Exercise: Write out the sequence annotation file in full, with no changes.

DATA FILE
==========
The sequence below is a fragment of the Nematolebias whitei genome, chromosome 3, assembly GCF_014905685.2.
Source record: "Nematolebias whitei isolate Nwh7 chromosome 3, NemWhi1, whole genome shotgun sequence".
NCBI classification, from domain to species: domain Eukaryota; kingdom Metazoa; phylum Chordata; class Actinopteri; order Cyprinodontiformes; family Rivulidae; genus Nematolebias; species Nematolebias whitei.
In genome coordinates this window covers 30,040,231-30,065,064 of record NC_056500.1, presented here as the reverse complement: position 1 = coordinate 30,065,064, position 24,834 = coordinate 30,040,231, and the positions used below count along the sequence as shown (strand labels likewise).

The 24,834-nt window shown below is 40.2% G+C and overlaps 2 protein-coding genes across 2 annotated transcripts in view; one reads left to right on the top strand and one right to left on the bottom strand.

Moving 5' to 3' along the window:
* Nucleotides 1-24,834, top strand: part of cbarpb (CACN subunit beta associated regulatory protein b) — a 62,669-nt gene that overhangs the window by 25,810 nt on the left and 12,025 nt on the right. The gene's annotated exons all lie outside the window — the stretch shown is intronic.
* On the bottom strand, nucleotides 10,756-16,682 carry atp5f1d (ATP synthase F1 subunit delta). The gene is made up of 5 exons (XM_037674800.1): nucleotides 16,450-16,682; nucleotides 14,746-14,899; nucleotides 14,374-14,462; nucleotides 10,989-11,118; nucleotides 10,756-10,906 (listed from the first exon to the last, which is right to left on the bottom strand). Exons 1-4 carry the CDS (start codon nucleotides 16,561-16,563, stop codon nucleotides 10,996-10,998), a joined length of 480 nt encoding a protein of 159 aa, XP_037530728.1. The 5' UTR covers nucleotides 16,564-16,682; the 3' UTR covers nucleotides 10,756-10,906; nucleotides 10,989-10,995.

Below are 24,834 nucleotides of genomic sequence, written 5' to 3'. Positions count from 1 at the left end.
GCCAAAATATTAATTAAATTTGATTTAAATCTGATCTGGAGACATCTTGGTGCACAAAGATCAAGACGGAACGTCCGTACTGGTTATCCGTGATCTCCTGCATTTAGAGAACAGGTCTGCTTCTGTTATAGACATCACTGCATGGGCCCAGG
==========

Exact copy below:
The sequence below is a fragment of the Nematolebias whitei genome, chromosome 3, assembly GCF_014905685.2.
Source record: "Nematolebias whitei isolate Nwh7 chromosome 3, NemWhi1, whole genome shotgun sequence".
NCBI classification, from domain to species: domain Eukaryota; kingdom Metazoa; phylum Chordata; class Actinopteri; order Cyprinodontiformes; family Rivulidae; genus Nematolebias; species Nematolebias whitei.
In genome coordinates this window covers 30,040,231-30,065,064 of record NC_056500.1, presented here as the reverse complement: position 1 = coordinate 30,065,064, position 24,834 = coordinate 30,040,231, and the positions used below count along the sequence as shown (strand labels likewise).

The 24,834-nt window shown below is 40.2% G+C and overlaps 2 protein-coding genes across 2 annotated transcripts in view; one reads left to right on the top strand and one right to left on the bottom strand.

Moving 5' to 3' along the window:
* Nucleotides 1-24,834, top strand: part of cbarpb (CACN subunit beta associated regulatory protein b) — a 62,669-nt gene that overhangs the window by 25,810 nt on the left and 12,025 nt on the right. The gene's annotated exons all lie outside the window — the stretch shown is intronic.
* On the bottom strand, nucleotides 10,756-16,682 carry atp5f1d (ATP synthase F1 subunit delta). The gene is made up of 5 exons (XM_037674800.1): nucleotides 16,450-16,682; nucleotides 14,746-14,899; nucleotides 14,374-14,462; nucleotides 10,989-11,118; nucleotides 10,756-10,906 (listed from the first exon to the last, which is right to left on the bottom strand). Exons 1-4 carry the CDS (start codon nucleotides 16,561-16,563, stop codon nucleotides 10,996-10,998), a joined length of 480 nt encoding a protein of 159 aa, XP_037530728.1. The 5' UTR covers nucleotides 16,564-16,682; the 3' UTR covers nucleotides 10,756-10,906; nucleotides 10,989-10,995.

Below are 24,834 nucleotides of genomic sequence, written 5' to 3'. Positions count from 1 at the left end.
GCCAAAATATTAATTAAATTTGATTTAAATCTGATCTGGAGACATCTTGGTGCACAAAGATCAAGACGGAACGTCCGTACTGGTTATCCGTGATCTCCTGCATTTAGAGAACAGGTCTGCTTCTGTTATAGACATCACTGCATGGGCCCAGG